Person with walking aid

"Perhaps it’s time to affix an age maximum to run for elected office. I’m thinking 70 years old sounds about right."

The Rolling Stones played in Glendale last week, and though a friend offered me a ticket, I passed. Don’t get me wrong: The Stones are terrific and by all accounts put on a helluva show. However, septuagenarian rockers aren’t my thing. The thought of 76-year-old Mick Jagger preening about while bemoaning his inability to “get no girl reaction?”

The jokes write themselves.

In sum, certain professions come with an expiration date after which we ought to gracefully step aside in favor of new blood. Rock stars, porn stars, Starbucks baristas — these jobs favor the young.

The same goes for prizefighting and fighting fires. I don’t care if you compete in Ironman. If I’m trapped in a burning high rise in some awful redo of “Towering Inferno,” please send Crossfit-trained 20- or 30-somethings to the rescue, not anyone inspired to become a first responder by watching “Emergency!” with Randolph Mantooth back in 1972.

Which brings me to Joe Arpaio, 87, again running for Maricopa County sheriff.

Critics may say Arpaio’s age is the least disqualifying thing about the man once described as “America’s Toughest Sheriff,” but I beg to differ.

Time having passed Arpaio by represents one of the most pathetic things about his run, which he announced late last month. In an interview with another publication, candidate Arpaio talked up his plan to “hit the bars” and “the streets” to get votes from “the Hispanics” and “the blacks.”

Maybe because I’ve known Arpaio for 25 years and have long found him to be a fascinating stew of ego, braggadocio, ignorance and cunning, I read such remarks less as malevolent racism and more as political incorrectness begat by age. 

Arpaio simply no longer understands the rules of public discourse in the same way many folks approaching 90 years old can’t operate an iPhone or a smart thermostat. I get that Arpaio’s past has branded him evil in a wide swath of Maricopa County. I don’t mean to apologize for his conduct — much of it was reprehensible — but I continue to see him as less Klan, more clown.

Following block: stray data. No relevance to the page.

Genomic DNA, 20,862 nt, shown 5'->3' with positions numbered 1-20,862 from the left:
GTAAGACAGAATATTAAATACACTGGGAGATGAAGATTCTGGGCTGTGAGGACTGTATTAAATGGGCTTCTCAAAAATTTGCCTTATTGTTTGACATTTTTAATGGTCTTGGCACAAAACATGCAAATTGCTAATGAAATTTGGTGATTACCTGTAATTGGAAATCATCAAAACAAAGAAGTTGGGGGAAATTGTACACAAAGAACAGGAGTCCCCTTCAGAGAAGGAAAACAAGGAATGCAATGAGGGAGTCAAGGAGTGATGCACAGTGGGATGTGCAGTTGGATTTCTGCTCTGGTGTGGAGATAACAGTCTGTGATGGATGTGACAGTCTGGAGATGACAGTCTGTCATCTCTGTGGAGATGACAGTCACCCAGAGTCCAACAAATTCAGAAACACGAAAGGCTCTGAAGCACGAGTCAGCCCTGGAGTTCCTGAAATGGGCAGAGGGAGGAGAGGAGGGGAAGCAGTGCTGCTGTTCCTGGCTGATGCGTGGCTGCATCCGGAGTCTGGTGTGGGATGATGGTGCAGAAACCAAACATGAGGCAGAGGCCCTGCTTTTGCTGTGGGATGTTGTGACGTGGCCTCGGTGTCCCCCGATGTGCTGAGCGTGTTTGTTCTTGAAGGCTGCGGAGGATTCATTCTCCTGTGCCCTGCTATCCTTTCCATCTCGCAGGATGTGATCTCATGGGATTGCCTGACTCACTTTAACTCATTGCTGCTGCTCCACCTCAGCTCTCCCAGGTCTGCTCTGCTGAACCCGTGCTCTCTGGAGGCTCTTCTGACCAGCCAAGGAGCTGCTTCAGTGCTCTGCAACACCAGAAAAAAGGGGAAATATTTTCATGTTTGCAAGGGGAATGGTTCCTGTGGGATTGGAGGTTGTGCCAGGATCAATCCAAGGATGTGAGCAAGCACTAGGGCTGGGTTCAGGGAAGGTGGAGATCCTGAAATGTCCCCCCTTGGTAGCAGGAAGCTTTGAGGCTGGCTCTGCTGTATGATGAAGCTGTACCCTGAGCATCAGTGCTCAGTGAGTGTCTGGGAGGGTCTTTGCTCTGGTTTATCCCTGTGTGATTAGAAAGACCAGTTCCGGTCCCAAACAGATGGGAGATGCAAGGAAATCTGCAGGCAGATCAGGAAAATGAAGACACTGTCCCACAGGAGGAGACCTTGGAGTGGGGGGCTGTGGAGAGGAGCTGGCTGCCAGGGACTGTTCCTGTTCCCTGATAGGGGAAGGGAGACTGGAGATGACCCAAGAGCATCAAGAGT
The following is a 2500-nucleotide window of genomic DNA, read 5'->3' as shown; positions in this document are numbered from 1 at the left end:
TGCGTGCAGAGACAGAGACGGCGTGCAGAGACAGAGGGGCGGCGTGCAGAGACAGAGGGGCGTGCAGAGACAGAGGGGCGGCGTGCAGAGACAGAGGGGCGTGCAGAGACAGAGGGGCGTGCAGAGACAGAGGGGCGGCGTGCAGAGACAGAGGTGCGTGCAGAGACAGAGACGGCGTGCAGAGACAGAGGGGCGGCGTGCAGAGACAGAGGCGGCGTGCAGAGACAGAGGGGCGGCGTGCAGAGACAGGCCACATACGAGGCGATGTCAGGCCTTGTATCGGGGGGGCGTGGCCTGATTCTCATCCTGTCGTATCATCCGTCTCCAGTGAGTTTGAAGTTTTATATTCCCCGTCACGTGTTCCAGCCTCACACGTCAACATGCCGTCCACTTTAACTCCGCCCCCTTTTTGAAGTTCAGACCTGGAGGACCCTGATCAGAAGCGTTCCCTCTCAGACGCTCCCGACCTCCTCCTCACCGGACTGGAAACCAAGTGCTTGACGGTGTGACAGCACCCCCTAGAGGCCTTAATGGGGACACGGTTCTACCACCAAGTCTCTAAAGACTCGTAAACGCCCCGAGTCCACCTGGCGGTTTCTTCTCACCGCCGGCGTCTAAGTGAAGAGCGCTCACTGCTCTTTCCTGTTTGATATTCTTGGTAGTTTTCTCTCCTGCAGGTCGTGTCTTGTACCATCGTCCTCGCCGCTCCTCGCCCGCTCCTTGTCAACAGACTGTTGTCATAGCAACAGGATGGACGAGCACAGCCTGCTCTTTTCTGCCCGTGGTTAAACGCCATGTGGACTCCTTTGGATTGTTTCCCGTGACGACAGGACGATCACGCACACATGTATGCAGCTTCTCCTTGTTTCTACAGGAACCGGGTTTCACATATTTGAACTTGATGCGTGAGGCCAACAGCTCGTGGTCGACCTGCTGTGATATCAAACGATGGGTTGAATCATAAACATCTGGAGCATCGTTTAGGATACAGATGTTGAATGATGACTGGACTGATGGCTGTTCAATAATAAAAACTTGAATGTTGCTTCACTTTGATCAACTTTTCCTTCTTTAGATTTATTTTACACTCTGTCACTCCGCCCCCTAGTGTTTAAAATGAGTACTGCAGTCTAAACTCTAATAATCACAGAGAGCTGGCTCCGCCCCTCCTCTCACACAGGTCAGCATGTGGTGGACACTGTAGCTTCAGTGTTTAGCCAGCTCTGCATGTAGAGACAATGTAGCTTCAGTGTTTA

I haven’t caught a rerun of “Bozo the Clown” lately, but that old kiddie show surely hasn’t aged well. Neither do politicians.

Perhaps you haven’t watched the Democratic presidential debates over the past few months, but I’ve paid some attention.

Four decades separate the field’s youngest guns — 37-year-old Mayor Pete Buttigieg and 38-year-old Rep. Tulsi Gabbard — from the eldest of the bunch, former Vice President Joe Biden, 76, and Sen. Bernie Sanders, who turns 78 in early September.

My thought: Candidates at both ends of the age spectrum seem to suffer in comparison to those in the middle. Whereas younger candidates feel insufficiently “life smart” to hold the highest office in the land, their elders can come across as detached from the concerns plaguing the 90% of Americans younger than they are.

And yes, I include 73-year-old Donald Trump in this calculus as well.

Our Constitution sets various age limits for the American political process. We must be 18 to vote, 25 to serve in the House, 30 to serve in the Senate and 35 years old to run for president. Perhaps it’s time to affix an age maximum to run for elected office. I’m thinking 70 years old sounds about right.

Of course, age is an advantage in some professions. Would you take advice from a 24-year-old marriage counselor? Me neither. 

I want my attorney to have gray hair and war stories. The same goes for my psychiatrist and my investment advisor. But I prefer my presidents, sheriffs and rock stars to have read about Methuselah, rather than considering him a peer.

David Leibowitz has called the Valley home since 1995. Contact